JISC  has already undertaken work looking at techniques for exporting Linked Data from CALM and the current Step Change project will ensure that Linked Data support is embedded in a future release of CALM, albeit not within the Bricolage project’s lifetime. We will follow the approach developed by LOCAH and SALDA projects: data will be exported as EAD/XML, transformed via XSLT into Linked Data expressed in RDF/XML format, based on the XSLT stylesheet developed within LOCAH and made available as Linked Data. A handful of collection level Penguin Archive records are already lodged with the Archives Hub. Our project will augment this data with a Linked Data set containing thousands of resource-level catalogue records, which will be linked to the Archives Hub identifiers as and when these become available.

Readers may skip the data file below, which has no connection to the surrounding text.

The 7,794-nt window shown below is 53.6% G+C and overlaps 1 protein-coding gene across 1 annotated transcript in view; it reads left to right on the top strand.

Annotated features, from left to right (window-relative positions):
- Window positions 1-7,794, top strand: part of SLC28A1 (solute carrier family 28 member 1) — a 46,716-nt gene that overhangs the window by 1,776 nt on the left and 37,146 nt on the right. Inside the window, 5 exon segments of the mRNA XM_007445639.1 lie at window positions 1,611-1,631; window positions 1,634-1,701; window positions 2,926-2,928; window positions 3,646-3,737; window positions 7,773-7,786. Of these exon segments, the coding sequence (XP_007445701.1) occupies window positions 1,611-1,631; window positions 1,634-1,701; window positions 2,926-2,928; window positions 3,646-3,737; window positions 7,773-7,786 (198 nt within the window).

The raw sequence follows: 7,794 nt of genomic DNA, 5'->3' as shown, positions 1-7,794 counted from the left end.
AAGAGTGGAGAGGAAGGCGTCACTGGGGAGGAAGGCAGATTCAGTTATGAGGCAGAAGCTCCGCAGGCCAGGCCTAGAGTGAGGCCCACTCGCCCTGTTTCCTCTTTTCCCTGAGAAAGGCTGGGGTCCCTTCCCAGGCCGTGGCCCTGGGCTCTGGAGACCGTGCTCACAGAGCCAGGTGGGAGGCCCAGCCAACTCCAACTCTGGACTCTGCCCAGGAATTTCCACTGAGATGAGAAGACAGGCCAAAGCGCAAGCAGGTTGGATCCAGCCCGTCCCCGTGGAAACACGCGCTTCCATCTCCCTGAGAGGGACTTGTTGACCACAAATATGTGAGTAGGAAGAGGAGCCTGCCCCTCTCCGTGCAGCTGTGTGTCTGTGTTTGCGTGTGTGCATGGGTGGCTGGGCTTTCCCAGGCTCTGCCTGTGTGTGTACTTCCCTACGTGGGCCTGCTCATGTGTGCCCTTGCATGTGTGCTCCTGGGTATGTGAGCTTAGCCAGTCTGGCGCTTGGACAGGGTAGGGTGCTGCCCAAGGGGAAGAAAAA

Initial work in the project focused on archivists trying to add authority terms to catalogue metadata but this proved extremely labour-intensive, more so than anticipated. The process has revealed how good authority data is needed for good Linked Data and that this needs to be taken into account when initially cataloguing collections – not an option for an existing catalogue like the Penguin Archive. Issues with the CALM export process and stability of URIs have been reported in other project blogposts.

Early development of tools to automate as far as possible the workflow of metadata review and export indicates the need to make it easy to keep the Lnked Data up to date after project funding ends. A batch upload process could be used for initial publication. The archivists confirm that the catalogue is “quite fluid” and is often updated, so ease of use and maintenance of Linked Data are important to our users. One option for increasing the automation of the publishing process could be to upload exports to a folder which was monitored for changes.  This may also address concerns that users have already expressed, i.e. that “any non-trivial publishing process would not be used in practice after the project ends”.  The project will aim to make the process as ‘light-touch’ as possible.